Regarding how to improve it, there are many directions. Michel went on to use bigger patterns, and Michael Buro was also following that road in the GLEM paper. Using more non-linearity is another way, approaching ANNs in structure. See for instance Hannibal in Othello (http://satirist.org/learn-game/systems/ ... nibal.html). And then there's how to generate and weight the examples (in the supervised case). It has a big impact because statistical methods are very sensitive to correlation.

MichelG
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Re: Internet engine matches

Post by MichelG » Thu Jul 30, 2015 09:32

Rein Halbersma wrote: I wonder what the limits of machine learning are. It seems ideally suited to exploit local patterns (in particular locks, perhaps breakthroughs), but global concepts (total terrain advancement, tempo development etc.) seem hard to fit with overlapping patterns. What are your thoughts on it?
If you look at the currect developments in machine learning and vision (with neural nets, you can identy that a dog of a certain breed is catching a frisbee), it is easily imaginable that global concepts can be learned as well. Whether (slow) complex neural nets it would work better than the simple but fast local patterns is an interesting question.

BertTuyt
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Re: Internet engine matches

Post by BertTuyt » Sun Aug 02, 2015 21:34

I wonder what the limits of machine learning are. It seems ideally suited to exploit local patterns (in particular locks, perhaps breakthroughs), but global concepts (total terrain advancement, tempo development etc.) seem hard to fit with overlapping patterns. What are your thoughts on it?
Im convinced that machine learning finally will surpass any form of human learning. And Im really glad that programs like Scan and Dragon showed us, that this is the way to move forward.
In the beginning of Computer Draughts, initially, Truus (Stef keetman) and Flits (Adri Vermeulen) dominated this domain, and a little later Buggy (Nicolas Guibert). These 3 players had in common that next to programmer skills they were very good in Draughts (all 3 high ranked draughts players). Nowadays this is different, think Klaas Bor and Ton Tillemans are very good draughts players themselves, but it is not longer a boundary condition to create the best program.

So I really hope that others in Computer Draughts will follow on the ML path, and share their results and methods.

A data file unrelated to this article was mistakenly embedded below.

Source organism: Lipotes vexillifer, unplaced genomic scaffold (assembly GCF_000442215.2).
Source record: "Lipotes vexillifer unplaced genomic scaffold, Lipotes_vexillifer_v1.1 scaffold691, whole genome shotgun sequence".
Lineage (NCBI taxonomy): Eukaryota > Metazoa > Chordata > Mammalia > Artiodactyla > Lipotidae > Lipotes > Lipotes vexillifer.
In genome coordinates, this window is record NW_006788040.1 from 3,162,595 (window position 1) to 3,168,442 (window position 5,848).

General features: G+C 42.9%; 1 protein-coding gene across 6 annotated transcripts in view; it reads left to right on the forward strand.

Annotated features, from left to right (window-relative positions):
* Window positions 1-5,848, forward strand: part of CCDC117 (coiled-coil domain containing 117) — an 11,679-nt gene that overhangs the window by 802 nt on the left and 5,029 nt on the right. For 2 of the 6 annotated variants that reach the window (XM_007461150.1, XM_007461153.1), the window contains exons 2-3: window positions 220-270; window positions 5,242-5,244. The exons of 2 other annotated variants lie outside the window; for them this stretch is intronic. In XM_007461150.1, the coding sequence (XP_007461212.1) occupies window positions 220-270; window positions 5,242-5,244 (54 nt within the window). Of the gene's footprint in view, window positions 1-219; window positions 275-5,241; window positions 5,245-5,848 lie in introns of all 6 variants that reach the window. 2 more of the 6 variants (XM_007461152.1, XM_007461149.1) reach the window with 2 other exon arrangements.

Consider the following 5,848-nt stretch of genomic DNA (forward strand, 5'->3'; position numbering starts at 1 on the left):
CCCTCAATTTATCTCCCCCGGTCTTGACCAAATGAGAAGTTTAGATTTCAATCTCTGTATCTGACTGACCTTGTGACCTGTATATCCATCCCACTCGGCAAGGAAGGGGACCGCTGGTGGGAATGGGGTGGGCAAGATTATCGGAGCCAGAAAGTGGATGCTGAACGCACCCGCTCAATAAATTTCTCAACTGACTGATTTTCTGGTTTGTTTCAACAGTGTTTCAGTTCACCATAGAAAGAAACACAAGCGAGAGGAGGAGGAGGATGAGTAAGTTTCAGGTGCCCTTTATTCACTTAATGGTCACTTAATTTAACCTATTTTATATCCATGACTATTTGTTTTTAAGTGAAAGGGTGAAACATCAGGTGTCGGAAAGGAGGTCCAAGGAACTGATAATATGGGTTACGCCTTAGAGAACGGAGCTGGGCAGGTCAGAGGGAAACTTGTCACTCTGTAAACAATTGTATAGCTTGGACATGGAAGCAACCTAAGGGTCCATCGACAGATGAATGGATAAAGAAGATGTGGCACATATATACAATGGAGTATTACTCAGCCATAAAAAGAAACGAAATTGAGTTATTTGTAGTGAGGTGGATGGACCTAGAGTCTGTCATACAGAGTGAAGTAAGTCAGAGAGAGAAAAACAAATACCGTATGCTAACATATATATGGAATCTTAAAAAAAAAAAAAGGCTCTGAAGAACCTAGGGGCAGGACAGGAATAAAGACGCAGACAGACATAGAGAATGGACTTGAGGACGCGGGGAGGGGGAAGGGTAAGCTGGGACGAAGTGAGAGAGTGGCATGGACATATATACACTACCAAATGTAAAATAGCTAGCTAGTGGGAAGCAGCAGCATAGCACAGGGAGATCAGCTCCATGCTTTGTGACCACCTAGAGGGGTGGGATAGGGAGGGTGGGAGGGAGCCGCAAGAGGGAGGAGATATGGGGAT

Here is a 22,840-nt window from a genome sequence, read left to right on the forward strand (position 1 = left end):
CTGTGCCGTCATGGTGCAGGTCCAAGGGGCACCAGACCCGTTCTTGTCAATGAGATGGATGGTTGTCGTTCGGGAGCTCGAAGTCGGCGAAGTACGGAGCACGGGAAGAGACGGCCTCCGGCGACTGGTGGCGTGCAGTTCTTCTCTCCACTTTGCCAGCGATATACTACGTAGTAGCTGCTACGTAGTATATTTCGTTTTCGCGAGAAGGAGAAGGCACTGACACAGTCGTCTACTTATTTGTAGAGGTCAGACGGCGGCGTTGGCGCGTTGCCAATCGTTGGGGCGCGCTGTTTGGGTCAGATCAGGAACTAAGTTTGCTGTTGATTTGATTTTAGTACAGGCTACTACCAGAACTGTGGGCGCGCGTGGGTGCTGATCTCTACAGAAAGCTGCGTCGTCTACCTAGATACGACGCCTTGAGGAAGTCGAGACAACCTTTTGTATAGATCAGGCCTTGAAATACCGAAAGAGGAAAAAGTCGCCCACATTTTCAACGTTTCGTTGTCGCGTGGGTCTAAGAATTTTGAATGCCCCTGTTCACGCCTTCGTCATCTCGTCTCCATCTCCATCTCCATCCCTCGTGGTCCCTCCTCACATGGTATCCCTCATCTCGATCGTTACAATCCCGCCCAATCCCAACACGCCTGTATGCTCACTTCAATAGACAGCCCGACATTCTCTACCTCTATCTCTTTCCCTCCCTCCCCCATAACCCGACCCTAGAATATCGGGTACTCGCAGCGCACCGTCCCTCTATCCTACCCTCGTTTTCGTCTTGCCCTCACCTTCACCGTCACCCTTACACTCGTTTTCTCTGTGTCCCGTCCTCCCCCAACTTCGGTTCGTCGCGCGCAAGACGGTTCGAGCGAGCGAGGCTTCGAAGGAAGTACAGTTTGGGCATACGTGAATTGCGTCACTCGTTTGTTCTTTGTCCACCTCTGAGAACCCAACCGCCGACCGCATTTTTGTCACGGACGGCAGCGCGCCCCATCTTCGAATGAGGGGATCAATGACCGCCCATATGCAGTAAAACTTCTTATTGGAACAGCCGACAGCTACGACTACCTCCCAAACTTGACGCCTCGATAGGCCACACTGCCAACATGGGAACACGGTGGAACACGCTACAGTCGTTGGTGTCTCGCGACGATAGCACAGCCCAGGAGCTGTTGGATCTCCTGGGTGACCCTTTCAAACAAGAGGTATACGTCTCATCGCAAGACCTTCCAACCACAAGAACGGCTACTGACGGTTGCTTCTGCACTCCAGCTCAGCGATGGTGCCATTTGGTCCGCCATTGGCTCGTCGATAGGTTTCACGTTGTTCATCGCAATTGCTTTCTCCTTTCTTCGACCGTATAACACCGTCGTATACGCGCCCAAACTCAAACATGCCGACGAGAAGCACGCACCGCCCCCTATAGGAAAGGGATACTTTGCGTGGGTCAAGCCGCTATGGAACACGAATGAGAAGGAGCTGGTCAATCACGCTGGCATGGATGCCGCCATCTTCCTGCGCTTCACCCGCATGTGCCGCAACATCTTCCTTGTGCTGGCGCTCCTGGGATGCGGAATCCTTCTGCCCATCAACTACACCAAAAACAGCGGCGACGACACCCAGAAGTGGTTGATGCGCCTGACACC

Anyway in my case, I will terminate any handtuning activities in the evaluation function of Damage, and will only focus on ML.

Bert

Krzysztof Grzelak
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Re: Internet engine matches

Post by Krzysztof Grzelak » Tue Aug 04, 2015 10:22

Match KINGSROW - SCAN (3-move ballots - 988 games)

Kingsrow 1.56 vs. Scan 2.0 96 wins, 26 losses, 863 draws, 3 unknowns

Kingsrow

Opening Book = Best Moves
HashTable Size = 128 MB
DB cache Size = 10000 MB 6P
CPU 4 = 8 cores
Pondering = Off
Time = 5 Min / 80 Moves

Scan

Opening Book = book-margin = 0
DB cache Size = 2000 MB, 6P
CPU 4 = 8 cores
Pondering= Off
Time = 5 Min / 80 Moves

Match played on a computer with the equipment.

Processor - Intel Core I7 2670QM, 2.2GHz
Hard disc - SSD Samsung 840 Evo 1 TB
Memory of frames - 16 GB DDR3 1333
System - Windows 7 Home Premium 64 bit Service Pack 1 PL


It was the last test program Kingsrow and Scan. Thanks to Ed'a Gilberta and Fabiena Letouzey.
Attachments
dxpgames.pdn
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Ed Gilbert
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Re: Internet engine matches

Post by Ed Gilbert » Wed Aug 05, 2015 20:16

Hi Krzysztof,

Thank you for posting these match results, but I think there might be some problem with your configuration of scan. I just now got scan running (none of my computers support popcount so I had to download VS2015 and recompile it using a software emulation for popcount). I'm getting results different than yours, with scan looking stronger than kingsrow. Can you post your scan.ini file here, and also check that you have all of its endgame db files? Maybe Fabien or others that are more familiar with scan can suggest other checks.